It's The Little Things . . . And Other Musings
Greetings from Orlando, again. I spent the day at the annual PGA Show yesterday, but really didn’t feel a “buzz” on the show floor. Often there’s a product that has the industry buzzing, but the technology envelope has been pushed to the limit in drivers, irons, shafts . . . so there really doesn’t appear to be a trend that stands out.

Update on Grooves

The closest thing to it is the continuing conversation about grooves, and that has been elevated by the talk of some tour players digging out old Ping wedges and putting them into play, the most visible “perpetrator” being Phil Mickelson.

In his interview on the subject, Mickelson tried to carefully define the difference between “conforming” and “allowed”. The old Ping wedges do not “conform” to the new USGA rule defining groove geometry, but they are “allowed” as the result of Ping clubs being grandfathered under the terms of the settlement of the very expensive and drawn out lawsuit that company filed against the USGA long ago. Mickelson is catching some heat on taking this position, with at least one pretty visible pro defining his action as “cheating”. So is he? That’s your decision to make.

But the fact is, the new grooves issue was sure to spur the development of new ball technology, and it already has. Bridgestone is one of the first, with their B-330RX and RXS balls, designed to give better distance off the tee and improved spin around the greens for average players with swing speeds of 105 or less. I’ve tried the RX and really like what it does, so you might give that a shot if you are looking for a better ball than what you play now.

The Little Things

This crazy game is enough to make you mad sometimes. I have not played as much the past year, but in preparation for my Florida trip, stepped up my practice a bit and was hitting the ball really well. Wednesday I was struggling with hitting it a bit thin off the tee and not getting the “zip” on my irons I’m used to. Then, standing over a tee shot on the sixth or seventh hole, it hit me that I had the ball a bit forward. So I stepped away, took about 5 extra seconds to pay closer attention to my set-up and striped the best drive of the day. I hit it pretty well for the rest of the day.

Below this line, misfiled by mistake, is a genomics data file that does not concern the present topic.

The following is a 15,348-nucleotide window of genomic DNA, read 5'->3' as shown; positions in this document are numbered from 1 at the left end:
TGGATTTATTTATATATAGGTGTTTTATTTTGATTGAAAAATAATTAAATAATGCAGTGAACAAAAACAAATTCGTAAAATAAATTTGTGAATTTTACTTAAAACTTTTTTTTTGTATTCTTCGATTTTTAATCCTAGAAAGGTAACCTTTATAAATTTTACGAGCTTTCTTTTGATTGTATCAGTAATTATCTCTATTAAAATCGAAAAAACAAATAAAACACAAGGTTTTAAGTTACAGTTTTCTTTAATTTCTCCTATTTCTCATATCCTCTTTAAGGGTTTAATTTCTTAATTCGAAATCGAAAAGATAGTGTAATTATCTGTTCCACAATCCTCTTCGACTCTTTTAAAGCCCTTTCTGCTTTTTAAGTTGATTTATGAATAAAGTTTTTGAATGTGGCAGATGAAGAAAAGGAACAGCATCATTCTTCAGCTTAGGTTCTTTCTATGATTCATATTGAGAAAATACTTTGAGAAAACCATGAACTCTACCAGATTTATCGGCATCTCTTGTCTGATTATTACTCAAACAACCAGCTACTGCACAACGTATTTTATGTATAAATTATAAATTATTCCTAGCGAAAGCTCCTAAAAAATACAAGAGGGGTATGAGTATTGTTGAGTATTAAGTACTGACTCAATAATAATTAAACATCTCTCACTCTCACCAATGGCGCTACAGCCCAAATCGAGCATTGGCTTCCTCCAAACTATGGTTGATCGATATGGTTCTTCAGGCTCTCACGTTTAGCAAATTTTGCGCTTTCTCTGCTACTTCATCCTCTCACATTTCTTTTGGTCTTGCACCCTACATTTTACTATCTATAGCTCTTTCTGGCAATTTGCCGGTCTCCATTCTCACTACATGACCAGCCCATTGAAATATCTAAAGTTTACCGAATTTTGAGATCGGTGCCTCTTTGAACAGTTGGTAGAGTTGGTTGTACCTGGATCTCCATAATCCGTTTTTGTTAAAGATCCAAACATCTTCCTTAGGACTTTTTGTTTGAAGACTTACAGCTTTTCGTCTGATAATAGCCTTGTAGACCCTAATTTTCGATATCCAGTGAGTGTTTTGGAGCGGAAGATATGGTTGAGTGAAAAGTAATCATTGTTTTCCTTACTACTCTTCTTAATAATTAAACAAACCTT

My point is that it wasn’t my swing or anything complex, but simply that I had the ball an inch or two too far forward to make solid contact. And that very little thing was throwing my swing totally out of kilter.

So, as many of you get ready for a new season, spend time reviewing the basics – grip, posture, set-up . . . . and you’ll have a better foundation for having a great season.

Thanks for reading, and I’ll see you next Tuesday with another wedge winning question and answer. Send yours in for consideration!!!!

photo source
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[ comments ]
Banker85 says:
That is my number one goal for this season to concentrate on setup before EVERY SHOT. I tend to just get up there and aim and swing. I want to make sure grip, alignment, posture, ball placement, and then committ to the shot then swing.
SweetJazz says:
I agree about the ball position. I have read too many articles and seen too many videos saying that I have to have the ball forward for this club and more forward for that club. The reality is that I strike the ball much better if the ball is around center for my longer irons or slightly back for higher lofted irons. Experiment with ball position before you make a potential poor swing altering correction.
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Terry Koehler is "The Wedge Guy" and President of SCOR Golf- The Short Game Company.

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